2019 Jeep Gladiator Rubicon | Adventure Lover

I’ve often said that the best way to learn to appreciate nature is to get out into it, and there is almost no better vehicle to get you out into nature than a Jeep. Further, there is almost no vehicle that could benefit more from electrification than a Jeep– and the new for 2019 Gladiator Rubicon is a prime platform to discuss the possibilities.

Imagine a Jeep with four electric motors, one in each wheel. They make peak torque at 0 RPM, so power is instant. They can be activated independently, and in either direction, making “tank turns” possible, but also enabling a Jeep with traction at just one wheel to effectively pull the entire vehicle forward. Best of all, an electric Jeep would be quiet enough to avoid disturbing all the nature you’re out there to see– and the new pickup bed (the thing that makes it a “Gladiator” instead of a “Wrangler) is an ideal place to put an extra battery or three. You know, for even bigger adventures!

 

2019 Rolls Royce Pebble Beach Collection | Smooth Operator

A Rolls Royce is supposed to be many things. Above all, however, a Rolls should be smooth, effortless, and quiet. By now, you already know where I’m going with this: a Rolls Royce would do all those Rolls Royce-y things better if it was electric.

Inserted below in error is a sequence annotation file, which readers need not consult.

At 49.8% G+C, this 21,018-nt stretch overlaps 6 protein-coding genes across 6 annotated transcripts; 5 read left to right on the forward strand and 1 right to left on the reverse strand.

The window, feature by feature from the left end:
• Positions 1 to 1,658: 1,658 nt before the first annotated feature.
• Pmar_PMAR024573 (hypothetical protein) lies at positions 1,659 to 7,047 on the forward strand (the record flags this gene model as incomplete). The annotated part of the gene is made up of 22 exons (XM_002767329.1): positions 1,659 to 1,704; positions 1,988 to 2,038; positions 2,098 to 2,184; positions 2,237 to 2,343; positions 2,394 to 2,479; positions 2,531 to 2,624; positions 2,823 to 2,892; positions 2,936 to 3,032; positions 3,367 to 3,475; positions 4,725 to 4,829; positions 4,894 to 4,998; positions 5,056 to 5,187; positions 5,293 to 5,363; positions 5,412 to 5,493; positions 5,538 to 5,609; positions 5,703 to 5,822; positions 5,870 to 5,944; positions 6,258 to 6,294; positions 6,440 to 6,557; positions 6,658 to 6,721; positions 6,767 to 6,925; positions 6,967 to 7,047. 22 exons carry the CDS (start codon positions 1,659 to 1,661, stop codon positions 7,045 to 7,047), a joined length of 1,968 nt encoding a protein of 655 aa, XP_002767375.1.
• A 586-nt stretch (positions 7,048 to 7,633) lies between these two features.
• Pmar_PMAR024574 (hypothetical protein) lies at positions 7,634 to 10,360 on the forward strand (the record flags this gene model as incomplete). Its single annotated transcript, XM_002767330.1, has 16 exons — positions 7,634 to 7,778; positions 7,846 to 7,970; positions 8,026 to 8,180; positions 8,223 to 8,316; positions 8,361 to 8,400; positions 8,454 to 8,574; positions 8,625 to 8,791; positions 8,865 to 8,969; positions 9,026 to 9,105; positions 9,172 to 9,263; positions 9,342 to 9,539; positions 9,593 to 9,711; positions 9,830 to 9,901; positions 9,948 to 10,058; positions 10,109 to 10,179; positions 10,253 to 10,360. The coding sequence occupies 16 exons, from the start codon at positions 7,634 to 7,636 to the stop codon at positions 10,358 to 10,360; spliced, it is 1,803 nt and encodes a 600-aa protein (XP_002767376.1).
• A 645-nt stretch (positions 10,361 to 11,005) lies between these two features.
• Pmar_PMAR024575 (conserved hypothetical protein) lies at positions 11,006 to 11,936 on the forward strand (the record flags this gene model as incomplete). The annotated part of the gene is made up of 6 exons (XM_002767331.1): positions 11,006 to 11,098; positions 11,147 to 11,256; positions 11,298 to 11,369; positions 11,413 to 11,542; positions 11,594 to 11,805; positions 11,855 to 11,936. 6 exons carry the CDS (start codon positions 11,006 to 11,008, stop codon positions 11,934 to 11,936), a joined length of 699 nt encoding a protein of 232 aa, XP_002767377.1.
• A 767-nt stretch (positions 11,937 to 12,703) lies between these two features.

Trust me, I’m no genius, and I’m not the one who figured all this out. Bentley did– and if you could call any carmaker a competitor to Rolls Royce, it would be Bentley. Bentley celebrated the brand’s centennial with a fully electric coupe. Rolls Royce, meanwhile, launched an all-new pastel color palette at the Pebble Beach Concourse meant to give off a more relaxed, less stuffy vibe and set itself apart from the more subdued Bentleys and Maybachs out there. It’s too bad, too, because it would have been so easy for BMW to use the opportunity to launch the first all-electric Rolls Royce. Maybe the first real challenger to Tesla’s ultra-elite, celebrity status.

 

2019 Toyota Prius AWD | Original Team Green

Time was, if you wanted to let the world know that you cared about the environment, you went down to the Toyota store and bought yourself a Prius. The Prius may have seen its days as a trend setter come and go over the last twenty years, already, but it’s still a powerful brand name– and one that could have a bit of a renaissance, if it was used to launch a new line of fully-electric Toyota cars.

An all-electric Prius is the natural evolution of a car that started as a hybrid, developed into a plug-in hybrid/EV, then– what? Launched an AWD version that very, very few people even asked for? The Prius name deserves better, and so does Toyota, for that matter.

Of course, that’s just my opinion. Maybe the Prius name means “hybrid” and that’s all it should ever mean. Maybe “Camaro” means “V8” and my whole point of view is just wrong– but I don’t think it is. In fact, I’m almost positive that electrifying these 5 cars would make all the difference, in a positive way. What about you guys? Do you agree with my arguments, above? Do you think I missed a truck or van that could benefit even more? Scroll on down to the comments section and let us know!

 

Original content from Enrg.io.

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Jo Borrás
Jo has been working in the automotive industry since 1997, and has been a contributor to various automotive and technology blogs for more than a decade. You can usually find him talking about Swedish metal at his Volvo fansite, out cruising on two wheels, or chasing his kids around Oak Park, IL.